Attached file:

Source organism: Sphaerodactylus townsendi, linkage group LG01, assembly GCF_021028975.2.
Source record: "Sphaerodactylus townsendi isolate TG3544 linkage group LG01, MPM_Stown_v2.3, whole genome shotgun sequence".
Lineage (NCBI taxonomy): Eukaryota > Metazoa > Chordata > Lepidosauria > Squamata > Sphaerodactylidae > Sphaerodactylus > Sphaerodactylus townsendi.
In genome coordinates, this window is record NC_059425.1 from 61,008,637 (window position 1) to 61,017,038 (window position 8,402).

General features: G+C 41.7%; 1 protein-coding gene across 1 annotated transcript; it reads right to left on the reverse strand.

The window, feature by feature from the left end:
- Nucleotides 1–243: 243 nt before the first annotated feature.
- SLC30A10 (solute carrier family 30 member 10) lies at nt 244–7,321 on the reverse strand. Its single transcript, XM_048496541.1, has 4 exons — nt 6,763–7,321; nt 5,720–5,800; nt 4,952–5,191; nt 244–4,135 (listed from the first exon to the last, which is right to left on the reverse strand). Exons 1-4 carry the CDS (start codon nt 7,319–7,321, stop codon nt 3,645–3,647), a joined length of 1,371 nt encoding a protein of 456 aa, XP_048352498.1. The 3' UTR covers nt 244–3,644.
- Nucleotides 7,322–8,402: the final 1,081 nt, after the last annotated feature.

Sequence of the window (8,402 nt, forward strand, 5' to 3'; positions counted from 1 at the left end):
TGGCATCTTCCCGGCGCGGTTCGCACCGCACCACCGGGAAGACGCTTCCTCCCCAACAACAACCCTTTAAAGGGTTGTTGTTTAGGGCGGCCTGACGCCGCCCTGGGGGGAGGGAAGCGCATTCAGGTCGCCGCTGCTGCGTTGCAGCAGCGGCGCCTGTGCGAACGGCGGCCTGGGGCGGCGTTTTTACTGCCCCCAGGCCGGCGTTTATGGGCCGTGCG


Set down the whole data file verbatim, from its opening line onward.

Source organism: Sphaerodactylus townsendi, linkage group LG01, assembly GCF_021028975.2.
Source record: "Sphaerodactylus townsendi isolate TG3544 linkage group LG01, MPM_Stown_v2.3, whole genome shotgun sequence".
Lineage (NCBI taxonomy): Eukaryota > Metazoa > Chordata > Lepidosauria > Squamata > Sphaerodactylidae > Sphaerodactylus > Sphaerodactylus townsendi.
In genome coordinates, this window is record NC_059425.1 from 61,008,637 (window position 1) to 61,017,038 (window position 8,402).

General features: G+C 41.7%; 1 protein-coding gene across 1 annotated transcript; it reads right to left on the reverse strand.

The window, feature by feature from the left end:
- Nucleotides 1–243: 243 nt before the first annotated feature.
- SLC30A10 (solute carrier family 30 member 10) lies at nt 244–7,321 on the reverse strand. Its single transcript, XM_048496541.1, has 4 exons — nt 6,763–7,321; nt 5,720–5,800; nt 4,952–5,191; nt 244–4,135 (listed from the first exon to the last, which is right to left on the reverse strand). Exons 1-4 carry the CDS (start codon nt 7,319–7,321, stop codon nt 3,645–3,647), a joined length of 1,371 nt encoding a protein of 456 aa, XP_048352498.1. The 3' UTR covers nt 244–3,644.
- Nucleotides 7,322–8,402: the final 1,081 nt, after the last annotated feature.

Sequence of the window (8,402 nt, forward strand, 5' to 3'; positions counted from 1 at the left end):
TGGCATCTTCCCGGCGCGGTTCGCACCGCACCACCGGGAAGACGCTTCCTCCCCAACAACAACCCTTTAAAGGGTTGTTGTTTAGGGCGGCCTGACGCCGCCCTGGGGGGAGGGAAGCGCATTCAGGTCGCCGCTGCTGCGTTGCAGCAGCGGCGCCTGTGCGAACGGCGGCCTGGGGCGGCGTTTTTACTGCCCCCAGGCCGGCGTTTATGGGCCGTGCG